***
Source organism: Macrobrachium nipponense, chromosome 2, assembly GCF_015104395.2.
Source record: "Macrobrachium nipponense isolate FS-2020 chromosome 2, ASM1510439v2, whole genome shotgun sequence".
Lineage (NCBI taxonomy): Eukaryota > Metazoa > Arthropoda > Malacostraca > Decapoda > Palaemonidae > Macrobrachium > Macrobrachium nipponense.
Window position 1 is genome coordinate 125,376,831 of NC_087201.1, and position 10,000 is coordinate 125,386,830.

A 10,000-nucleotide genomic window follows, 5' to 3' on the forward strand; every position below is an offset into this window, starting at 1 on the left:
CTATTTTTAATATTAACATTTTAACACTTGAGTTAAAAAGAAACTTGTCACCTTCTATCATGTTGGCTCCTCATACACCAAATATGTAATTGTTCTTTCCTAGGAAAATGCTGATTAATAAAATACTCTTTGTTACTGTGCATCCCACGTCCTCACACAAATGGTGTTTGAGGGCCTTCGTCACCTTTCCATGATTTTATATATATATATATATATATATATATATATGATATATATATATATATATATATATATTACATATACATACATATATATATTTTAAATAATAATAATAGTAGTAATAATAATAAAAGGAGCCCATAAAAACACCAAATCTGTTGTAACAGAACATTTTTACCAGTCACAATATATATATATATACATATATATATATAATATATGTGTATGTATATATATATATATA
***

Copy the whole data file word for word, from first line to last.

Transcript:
Source organism: Macrobrachium nipponense, chromosome 2, assembly GCF_015104395.2.
Source record: "Macrobrachium nipponense isolate FS-2020 chromosome 2, ASM1510439v2, whole genome shotgun sequence".
Lineage (NCBI taxonomy): Eukaryota > Metazoa > Arthropoda > Malacostraca > Decapoda > Palaemonidae > Macrobrachium > Macrobrachium nipponense.
Window position 1 is genome coordinate 125,376,831 of NC_087201.1, and position 10,000 is coordinate 125,386,830.

A 10,000-nucleotide genomic window follows, 5' to 3' on the forward strand; every position below is an offset into this window, starting at 1 on the left:
CTATTTTTAATATTAACATTTTAACACTTGAGTTAAAAAGAAACTTGTCACCTTCTATCATGTTGGCTCCTCATACACCAAATATGTAATTGTTCTTTCCTAGGAAAATGCTGATTAATAAAATACTCTTTGTTACTGTGCATCCCACGTCCTCACACAAATGGTGTTTGAGGGCCTTCGTCACCTTTCCATGATTTTATATATATATATATATATATATATATATATGATATATATATATATATATATATATATTACATATACATACATATATATATTTTAAATAATAATAATAGTAGTAATAATAATAAAAGGAGCCCATAAAAACACCAAATCTGTTGTAACAGAACATTTTTACCAGTCACAATATATATATATATACATATATATATATAATATATGTGTATGTATATATATATATATA